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Acute forces required for datal compression asphyxia: A biomechanical model and historal comparisons

Kroll, MW and Still, GK and Neuman, TS and Graham, MA and Griffin, LV (2017) Acute forces required for datal compression asphyxia: A biomechanical model and historal comparisons. Medicine, Science and the Law, 57 (2). pp. 61-68. ISSN 0025-8024

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Abstract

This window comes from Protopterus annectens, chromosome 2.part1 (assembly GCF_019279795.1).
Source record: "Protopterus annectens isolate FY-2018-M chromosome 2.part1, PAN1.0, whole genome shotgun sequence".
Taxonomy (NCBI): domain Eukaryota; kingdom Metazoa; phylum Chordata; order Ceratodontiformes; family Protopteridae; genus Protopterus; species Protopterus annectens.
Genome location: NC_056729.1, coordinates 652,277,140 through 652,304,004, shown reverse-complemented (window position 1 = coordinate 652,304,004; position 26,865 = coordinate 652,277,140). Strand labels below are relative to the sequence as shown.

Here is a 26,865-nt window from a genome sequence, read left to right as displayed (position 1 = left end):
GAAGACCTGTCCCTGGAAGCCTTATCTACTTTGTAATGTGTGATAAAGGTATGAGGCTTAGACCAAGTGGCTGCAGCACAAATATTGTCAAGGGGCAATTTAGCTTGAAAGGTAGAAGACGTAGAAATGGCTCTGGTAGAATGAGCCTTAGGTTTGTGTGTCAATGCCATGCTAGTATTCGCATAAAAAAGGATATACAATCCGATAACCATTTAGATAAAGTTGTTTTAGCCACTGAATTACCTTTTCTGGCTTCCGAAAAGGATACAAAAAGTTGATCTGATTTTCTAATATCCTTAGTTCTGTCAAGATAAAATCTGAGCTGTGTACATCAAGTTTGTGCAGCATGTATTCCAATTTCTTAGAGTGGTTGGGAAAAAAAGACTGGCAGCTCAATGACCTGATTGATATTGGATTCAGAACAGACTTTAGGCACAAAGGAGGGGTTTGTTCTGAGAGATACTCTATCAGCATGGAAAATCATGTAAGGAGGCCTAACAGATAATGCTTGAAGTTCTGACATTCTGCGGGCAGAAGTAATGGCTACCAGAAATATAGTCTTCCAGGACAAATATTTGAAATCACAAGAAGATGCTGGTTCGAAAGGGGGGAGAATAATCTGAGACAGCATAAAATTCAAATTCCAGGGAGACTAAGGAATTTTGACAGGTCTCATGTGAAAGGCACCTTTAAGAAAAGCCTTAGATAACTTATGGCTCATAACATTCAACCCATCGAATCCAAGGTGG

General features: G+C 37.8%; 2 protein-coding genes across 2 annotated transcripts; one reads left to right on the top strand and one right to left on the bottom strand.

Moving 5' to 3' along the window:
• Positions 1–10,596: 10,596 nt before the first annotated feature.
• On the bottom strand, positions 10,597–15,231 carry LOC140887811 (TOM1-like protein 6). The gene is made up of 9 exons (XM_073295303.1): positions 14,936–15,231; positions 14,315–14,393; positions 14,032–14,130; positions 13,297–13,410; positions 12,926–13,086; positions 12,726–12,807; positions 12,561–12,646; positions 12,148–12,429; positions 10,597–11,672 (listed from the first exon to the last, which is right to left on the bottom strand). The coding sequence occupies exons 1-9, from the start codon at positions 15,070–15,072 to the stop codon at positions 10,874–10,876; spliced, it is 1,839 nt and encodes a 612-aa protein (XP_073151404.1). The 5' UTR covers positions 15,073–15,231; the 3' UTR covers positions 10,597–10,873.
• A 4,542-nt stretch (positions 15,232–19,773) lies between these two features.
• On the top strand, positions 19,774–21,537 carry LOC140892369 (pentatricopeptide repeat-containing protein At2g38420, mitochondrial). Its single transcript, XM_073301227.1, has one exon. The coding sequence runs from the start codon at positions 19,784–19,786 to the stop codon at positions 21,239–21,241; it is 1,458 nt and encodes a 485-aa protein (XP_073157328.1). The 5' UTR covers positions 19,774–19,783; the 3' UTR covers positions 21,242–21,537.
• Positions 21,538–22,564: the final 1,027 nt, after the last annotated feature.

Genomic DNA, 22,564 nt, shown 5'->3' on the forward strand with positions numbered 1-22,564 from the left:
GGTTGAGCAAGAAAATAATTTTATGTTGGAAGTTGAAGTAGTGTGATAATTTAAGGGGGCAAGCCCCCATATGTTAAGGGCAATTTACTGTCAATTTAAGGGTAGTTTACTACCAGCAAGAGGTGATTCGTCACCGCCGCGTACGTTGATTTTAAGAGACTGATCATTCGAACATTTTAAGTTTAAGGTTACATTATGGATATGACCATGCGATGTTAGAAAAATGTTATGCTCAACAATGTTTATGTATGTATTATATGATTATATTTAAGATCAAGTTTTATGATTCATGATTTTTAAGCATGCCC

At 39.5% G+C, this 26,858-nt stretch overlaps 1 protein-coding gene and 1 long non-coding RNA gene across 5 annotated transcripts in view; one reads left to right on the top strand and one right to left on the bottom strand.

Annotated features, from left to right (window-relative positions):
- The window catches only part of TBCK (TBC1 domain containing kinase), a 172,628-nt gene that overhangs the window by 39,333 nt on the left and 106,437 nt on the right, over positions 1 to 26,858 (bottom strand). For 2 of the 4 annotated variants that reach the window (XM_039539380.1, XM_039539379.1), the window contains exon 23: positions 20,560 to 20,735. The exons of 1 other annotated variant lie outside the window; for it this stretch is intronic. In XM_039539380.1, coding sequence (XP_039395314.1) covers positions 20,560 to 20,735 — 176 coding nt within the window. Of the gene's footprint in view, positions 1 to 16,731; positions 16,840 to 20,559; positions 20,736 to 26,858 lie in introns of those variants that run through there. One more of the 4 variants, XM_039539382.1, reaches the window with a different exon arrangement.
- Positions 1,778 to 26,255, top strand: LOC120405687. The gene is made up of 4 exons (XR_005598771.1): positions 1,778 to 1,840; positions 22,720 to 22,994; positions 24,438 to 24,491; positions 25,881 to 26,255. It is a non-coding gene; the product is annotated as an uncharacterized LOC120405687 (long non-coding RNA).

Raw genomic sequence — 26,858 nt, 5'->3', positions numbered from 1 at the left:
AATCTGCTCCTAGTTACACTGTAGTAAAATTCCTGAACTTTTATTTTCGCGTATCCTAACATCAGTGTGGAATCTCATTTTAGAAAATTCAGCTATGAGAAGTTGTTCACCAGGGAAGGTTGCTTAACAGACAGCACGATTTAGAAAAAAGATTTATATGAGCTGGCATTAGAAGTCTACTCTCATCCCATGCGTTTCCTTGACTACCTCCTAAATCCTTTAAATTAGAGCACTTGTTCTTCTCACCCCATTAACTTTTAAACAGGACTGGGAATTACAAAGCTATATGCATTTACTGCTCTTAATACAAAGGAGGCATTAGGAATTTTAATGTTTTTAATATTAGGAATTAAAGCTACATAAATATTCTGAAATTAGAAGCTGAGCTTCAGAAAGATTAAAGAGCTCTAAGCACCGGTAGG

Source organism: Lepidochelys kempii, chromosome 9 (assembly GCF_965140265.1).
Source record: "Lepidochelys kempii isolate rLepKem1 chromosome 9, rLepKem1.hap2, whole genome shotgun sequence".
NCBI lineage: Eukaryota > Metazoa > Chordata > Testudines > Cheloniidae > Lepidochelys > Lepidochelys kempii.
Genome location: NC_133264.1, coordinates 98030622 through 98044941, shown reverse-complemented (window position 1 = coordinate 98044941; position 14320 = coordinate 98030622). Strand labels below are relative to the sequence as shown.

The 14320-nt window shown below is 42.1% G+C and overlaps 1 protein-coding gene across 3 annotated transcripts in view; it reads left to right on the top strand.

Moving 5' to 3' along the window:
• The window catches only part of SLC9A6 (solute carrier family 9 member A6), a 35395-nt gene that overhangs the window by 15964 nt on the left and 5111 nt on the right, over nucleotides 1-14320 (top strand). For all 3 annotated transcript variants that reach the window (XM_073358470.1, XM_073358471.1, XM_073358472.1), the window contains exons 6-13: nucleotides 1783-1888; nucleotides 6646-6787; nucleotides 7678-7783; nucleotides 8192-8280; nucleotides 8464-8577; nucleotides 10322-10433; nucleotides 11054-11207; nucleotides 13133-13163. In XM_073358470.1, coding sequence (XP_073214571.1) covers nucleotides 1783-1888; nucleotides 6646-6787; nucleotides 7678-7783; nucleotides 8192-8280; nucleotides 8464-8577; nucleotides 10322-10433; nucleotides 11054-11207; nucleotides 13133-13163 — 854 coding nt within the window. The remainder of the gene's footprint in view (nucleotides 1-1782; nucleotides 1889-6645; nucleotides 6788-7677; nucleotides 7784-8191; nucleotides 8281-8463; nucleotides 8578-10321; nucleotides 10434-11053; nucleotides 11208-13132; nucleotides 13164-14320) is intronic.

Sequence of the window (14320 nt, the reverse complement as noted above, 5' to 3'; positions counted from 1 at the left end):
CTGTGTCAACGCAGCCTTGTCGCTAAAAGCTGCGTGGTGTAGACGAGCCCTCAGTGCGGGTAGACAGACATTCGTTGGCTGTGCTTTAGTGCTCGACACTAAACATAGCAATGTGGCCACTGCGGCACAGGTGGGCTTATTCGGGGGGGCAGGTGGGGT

Background Fatalities from acute compression have been reported with soft-drink vending machine tipping, motor vehicle accidents, and trench cave-ins. A major mechanism of such deaths is flail chest but the amount of force required is unclear. Between the range of a safe static chest compression force of 1000 N (102 kg with earth gravity) and a lethal dynamic force of 10–20 kN (falling 450 kg vending machines), there are limited quantitative human data on the force required to cause flail chest, which is a major correlate of acute fatal compression asphyxia. Methods We modeled flail chest as bilateral fractures of six adjacent ribs. The static and dynamic forces required to cause such a ribcage failure were estimated using a biomechanical model of the thorax. The results were then compared with published historical records of judicial “pressing,” vending machine fatalities, and automobile safety cadaver testing. Results and conclusion The modeling results suggest that an adult male requires 2550 ± 250 N of chest-applied distributed static force (260 ± 26 kg with earth gravity) or 4050 ± 320 N of dynamic force to cause flail chest from short-term chest compression.

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